Illustrations of 7 Buildings Never Constructed in the United States

Many iconic structures have defined the permanent urban landscape of the United States — including the Empire State Building, Golden Gate Bridge and Washington Monument as only three of many examples…

Illustrations of 7 Buildings Never Constructed in the United States

…but despite the reputation of the country as being the land of opportunity, did you know that some of the grandest architectural projects in the United States — which could have redefined what the skylines of cities would look like today — were never built?

Architects viewed cities as virtual blank canvases, waiting to have an identity stamped upon them with their signature styles — but in the rush to stake a claim, not every voice is heard above the din. Whether or not the reasons were justified, countless blueprints have been consigned to history and hidden away with their structures never to have been built — perhaps because some of the projects were considered too ambitious or too avant-garde or or too controversial to construct — or maybe finances simply became unavailable.

This article from NetCredit uses information from archives — especially those of The Library of Congress in particular — and modern imaging techniques to create a series of illustrations of what seven cities in the United States would look like today had their most exciting unrealized blueprints become reality in the forms of steel, glass, and concrete.

I have been given express written permission to use the images and the verbatim text from the aforementioned article in this article; so let us take a break from the news of the day and have a little fun.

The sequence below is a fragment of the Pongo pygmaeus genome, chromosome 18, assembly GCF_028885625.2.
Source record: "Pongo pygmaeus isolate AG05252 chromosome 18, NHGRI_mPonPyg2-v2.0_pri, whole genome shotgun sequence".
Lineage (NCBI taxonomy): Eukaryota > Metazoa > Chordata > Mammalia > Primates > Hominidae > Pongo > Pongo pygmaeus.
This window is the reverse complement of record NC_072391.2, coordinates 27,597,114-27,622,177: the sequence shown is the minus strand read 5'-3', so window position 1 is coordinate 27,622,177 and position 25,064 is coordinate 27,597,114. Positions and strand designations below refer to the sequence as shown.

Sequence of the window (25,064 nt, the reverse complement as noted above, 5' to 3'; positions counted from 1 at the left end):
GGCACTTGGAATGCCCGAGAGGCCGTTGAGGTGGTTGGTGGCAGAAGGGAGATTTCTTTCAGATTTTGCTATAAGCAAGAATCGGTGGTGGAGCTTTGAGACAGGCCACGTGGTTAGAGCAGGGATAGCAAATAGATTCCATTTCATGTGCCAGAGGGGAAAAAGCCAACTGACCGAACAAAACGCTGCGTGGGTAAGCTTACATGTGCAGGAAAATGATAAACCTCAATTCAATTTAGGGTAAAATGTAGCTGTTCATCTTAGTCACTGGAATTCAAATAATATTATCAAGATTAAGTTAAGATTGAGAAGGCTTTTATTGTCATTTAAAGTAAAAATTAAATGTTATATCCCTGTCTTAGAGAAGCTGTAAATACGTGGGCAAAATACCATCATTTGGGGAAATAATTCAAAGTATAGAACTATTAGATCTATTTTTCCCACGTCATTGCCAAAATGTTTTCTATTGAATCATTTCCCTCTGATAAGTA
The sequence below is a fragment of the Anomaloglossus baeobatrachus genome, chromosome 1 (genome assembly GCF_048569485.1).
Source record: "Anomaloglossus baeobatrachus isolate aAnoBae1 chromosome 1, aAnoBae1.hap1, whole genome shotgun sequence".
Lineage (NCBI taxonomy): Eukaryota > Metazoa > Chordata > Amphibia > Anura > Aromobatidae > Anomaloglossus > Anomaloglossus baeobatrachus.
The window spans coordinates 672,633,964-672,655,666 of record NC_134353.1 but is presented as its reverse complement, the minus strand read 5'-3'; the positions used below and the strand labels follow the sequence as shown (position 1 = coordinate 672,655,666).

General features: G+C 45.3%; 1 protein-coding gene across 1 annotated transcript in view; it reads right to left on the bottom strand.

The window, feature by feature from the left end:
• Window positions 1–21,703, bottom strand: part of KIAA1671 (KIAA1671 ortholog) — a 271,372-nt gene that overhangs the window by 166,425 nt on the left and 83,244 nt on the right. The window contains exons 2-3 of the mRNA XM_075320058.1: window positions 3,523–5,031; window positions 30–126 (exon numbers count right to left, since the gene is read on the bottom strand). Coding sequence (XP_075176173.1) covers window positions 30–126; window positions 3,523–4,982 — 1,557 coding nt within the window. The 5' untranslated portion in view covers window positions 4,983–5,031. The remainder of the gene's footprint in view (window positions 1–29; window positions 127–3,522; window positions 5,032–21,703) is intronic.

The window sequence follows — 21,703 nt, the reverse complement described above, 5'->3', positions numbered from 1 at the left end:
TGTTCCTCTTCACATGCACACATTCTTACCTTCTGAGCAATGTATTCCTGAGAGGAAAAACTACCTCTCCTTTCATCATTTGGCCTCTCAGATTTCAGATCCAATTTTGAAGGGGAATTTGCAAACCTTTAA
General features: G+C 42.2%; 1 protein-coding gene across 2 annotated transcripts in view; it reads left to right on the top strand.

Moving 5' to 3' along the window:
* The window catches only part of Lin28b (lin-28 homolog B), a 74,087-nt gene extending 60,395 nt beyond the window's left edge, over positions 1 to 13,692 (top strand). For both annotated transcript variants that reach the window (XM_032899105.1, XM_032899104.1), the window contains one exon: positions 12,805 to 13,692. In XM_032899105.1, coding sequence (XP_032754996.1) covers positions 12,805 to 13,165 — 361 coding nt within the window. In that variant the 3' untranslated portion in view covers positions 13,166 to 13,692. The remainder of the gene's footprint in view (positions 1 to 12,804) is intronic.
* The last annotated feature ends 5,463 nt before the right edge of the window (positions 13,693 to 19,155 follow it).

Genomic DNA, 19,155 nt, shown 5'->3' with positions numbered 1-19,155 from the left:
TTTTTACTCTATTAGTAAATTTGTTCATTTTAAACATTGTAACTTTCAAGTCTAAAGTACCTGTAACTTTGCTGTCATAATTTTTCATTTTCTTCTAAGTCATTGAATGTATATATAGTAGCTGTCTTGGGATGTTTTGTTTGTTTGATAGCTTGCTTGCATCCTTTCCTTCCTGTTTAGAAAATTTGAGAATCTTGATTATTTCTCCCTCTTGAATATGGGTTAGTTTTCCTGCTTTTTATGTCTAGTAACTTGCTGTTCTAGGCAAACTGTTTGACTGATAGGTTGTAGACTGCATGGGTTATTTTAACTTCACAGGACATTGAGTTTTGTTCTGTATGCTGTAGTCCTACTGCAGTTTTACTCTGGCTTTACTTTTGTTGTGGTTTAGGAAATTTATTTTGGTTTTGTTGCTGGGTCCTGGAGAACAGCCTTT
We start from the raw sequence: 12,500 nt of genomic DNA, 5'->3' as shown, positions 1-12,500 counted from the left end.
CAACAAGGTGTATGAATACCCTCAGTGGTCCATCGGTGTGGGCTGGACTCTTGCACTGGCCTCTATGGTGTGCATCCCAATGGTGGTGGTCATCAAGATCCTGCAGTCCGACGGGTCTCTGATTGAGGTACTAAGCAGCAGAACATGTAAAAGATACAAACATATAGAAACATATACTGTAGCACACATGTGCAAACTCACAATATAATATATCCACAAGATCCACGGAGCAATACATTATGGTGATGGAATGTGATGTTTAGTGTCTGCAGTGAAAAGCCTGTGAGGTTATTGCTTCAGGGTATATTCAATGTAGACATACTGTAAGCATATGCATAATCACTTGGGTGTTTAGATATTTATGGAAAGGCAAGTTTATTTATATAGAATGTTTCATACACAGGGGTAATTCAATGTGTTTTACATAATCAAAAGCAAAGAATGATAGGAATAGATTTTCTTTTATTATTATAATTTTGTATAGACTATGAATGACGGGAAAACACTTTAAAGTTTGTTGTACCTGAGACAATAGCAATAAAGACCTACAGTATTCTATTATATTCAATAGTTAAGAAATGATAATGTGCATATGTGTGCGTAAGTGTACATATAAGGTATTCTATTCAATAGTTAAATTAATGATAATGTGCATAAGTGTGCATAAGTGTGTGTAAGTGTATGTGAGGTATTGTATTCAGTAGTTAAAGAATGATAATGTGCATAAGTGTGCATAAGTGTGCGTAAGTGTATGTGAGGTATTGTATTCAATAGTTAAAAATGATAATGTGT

What New York Could Have Looked Like: Lower Manhattan Expressway

Some unbuilt plans are inarguably, impossibly utopian. But Robert Moses’ proposal for a Lower Manhattan Expressway (LOMEX) through the heart of NYC was either a dynamic vision of the future or an uncompromising act of community-destroying gentrification, depending on how you saw it. Moses – a long-term figure on New York’s city planning scene – was notoriously pro-car (he never invested a dime in mass transit) however his visionary elevated highway never got to run through Greenwich Village, SoHo, and Washington Square Park as planned.

Due to the campaigning of journalist and activist Jane Jacobs, over 800 businesses and 2000 families were saved from displacement. Moses’ proto-Brutalist structure, flanked by stepped living and working towers, would certainly have been of architectural interest, but this time human interest won the day.

Source: NetCredit.

Source: NetCredit.

Source: NetCredit.

What San Francisco Could Have Looked Like: Golden Gate Tidal Energy Farm